Friday, September 7, 2012

Anasazi Heritage Center

The Anasazi Heritage Center, located just west of Dolores, Colorado, should be one of your first stops if you want to explore archaeology sites in the Four Corners area. Not only is it a treasure trove of information for archaeological sites in the area, it has a nice visitor center and 2 pueblos on site for viewing. I won't repeat information from the website, which is linked above; if you are interested, you can refer to it. I will share our experiences here, though.

The center is located on a slope above McPhee Reservoir, which is formed by the Dolores River. Currently, the lake is quite low due to low rainfall and snowfall amounts during the past year. However, the natural beauty of the lake is quite obvious.

As you approach the center, you pass the first pueblo, the Dominguez Pueblo, a four-room structure that was built about AD 1123. This pueblo would probably have supported a family of 4 to 8 people, and other pueblos were located nearby, forming a small, loosely organized village.

Dominguez Pueblo. A small kiva was located in front, but was backfilled to preserve it.
Admission to the center is $3 per adult. Once inside, we browsed the various displays and watched a short film. By learning all we could at the center, our visits to other archaeological sites in the area will be more interesting.

Typical of displays found in the center. This shows how natives would grind corn.
After seeing all that the center has to offer, we walked the half-mile interpretive trail that zig-zagged up a hill to Escalante Pueblo. The paved trail was lined with benches and interpretive signs that described the plants along the way.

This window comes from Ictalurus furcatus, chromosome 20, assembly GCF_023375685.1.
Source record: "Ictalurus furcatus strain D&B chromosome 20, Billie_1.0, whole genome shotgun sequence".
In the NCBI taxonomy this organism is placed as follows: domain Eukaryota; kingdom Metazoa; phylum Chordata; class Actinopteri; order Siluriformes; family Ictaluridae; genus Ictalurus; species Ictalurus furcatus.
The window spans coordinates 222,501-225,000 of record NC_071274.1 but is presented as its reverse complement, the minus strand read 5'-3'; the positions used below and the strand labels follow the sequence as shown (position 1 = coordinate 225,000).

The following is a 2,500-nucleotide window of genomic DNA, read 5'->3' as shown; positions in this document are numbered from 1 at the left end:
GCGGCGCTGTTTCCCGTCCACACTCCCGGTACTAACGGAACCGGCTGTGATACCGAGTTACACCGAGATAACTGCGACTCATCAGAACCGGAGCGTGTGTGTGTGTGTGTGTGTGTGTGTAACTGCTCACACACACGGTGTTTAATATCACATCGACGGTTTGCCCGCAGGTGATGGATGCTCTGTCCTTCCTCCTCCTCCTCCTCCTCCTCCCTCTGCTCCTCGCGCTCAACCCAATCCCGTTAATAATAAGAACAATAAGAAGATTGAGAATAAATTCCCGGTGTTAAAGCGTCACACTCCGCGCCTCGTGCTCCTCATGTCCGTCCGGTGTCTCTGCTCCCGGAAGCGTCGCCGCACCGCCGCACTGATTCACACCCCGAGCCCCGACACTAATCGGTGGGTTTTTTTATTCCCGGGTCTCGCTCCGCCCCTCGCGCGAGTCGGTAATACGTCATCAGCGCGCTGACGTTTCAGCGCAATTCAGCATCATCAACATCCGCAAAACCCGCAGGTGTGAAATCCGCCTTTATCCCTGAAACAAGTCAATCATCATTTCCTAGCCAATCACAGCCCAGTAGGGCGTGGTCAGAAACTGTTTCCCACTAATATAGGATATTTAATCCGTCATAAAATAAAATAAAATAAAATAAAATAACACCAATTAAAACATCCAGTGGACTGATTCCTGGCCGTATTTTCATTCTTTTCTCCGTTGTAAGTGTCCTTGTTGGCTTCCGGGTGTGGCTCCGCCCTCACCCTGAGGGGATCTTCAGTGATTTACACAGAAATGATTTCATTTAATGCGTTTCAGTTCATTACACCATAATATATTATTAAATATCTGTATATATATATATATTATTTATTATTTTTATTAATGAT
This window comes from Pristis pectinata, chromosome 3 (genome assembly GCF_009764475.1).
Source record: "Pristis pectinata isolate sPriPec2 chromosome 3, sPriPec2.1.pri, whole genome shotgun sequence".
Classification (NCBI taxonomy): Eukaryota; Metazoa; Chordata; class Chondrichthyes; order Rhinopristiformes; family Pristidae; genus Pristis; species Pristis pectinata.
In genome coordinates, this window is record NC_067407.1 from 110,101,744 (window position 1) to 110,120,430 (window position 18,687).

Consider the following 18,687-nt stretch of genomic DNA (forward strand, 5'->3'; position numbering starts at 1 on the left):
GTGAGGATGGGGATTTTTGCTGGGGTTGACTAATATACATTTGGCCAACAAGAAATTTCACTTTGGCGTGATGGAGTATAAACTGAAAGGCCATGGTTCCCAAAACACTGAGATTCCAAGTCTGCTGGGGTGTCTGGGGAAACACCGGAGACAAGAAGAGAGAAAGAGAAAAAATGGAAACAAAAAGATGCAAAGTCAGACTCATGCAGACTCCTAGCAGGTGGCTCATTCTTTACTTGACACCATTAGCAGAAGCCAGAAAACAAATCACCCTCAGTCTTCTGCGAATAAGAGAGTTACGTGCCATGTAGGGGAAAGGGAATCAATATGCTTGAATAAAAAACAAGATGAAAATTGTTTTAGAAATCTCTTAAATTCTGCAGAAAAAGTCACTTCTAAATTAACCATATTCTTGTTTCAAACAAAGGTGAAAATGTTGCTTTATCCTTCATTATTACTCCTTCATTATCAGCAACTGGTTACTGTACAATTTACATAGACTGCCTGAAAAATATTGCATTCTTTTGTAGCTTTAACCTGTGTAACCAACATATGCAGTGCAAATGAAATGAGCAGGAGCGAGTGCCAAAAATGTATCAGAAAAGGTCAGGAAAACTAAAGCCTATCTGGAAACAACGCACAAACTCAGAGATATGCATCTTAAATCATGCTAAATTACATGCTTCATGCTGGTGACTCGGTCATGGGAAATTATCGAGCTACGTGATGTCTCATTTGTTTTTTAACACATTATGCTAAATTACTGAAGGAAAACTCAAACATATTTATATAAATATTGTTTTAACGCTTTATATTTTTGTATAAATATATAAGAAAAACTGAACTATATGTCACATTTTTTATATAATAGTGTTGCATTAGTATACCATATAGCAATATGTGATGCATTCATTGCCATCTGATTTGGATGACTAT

Paved interpretive trail with sign providing information about plants.
As we worked our way up the 3 switchbacks, the views became greater. We were especially interested in the view of Ute Mountain (9,979 ft.) to the south. We had been watching the mountain since our arrival in Cortez, and I had read somewhere that there was a story behind it. Signs along the way indicated the various mountains in that direction as well as their elevations, and one sign told the story about the Sleeping Ute for which the mountain is named. I'm providing pictures below that relate to this.

Ute Mountain information

Sleeping Ute Mountain. Can you see the sleeping Indian as shown in the interpretive sign above?
At the top, we came upon Escalante Pueblo, a structure reflecting the architectural style of Chaco Canyon. The original structure was built about AD 1129. This pueblo contained more people than the Dominguez Pueblo.
Escalante Pueblo
This photo more clearly shows the kiva in the center of the pueblo
Escalante Pueblo is located at the top of a hill. Its location affords a great view of McPhee Reservoir and the surrounding area.

McPhee Reservoir, looking north. The pointed peak in the center is Lone Cone Mountain, and it is 12,614 feet tall and about 25 miles away as the crow flies.











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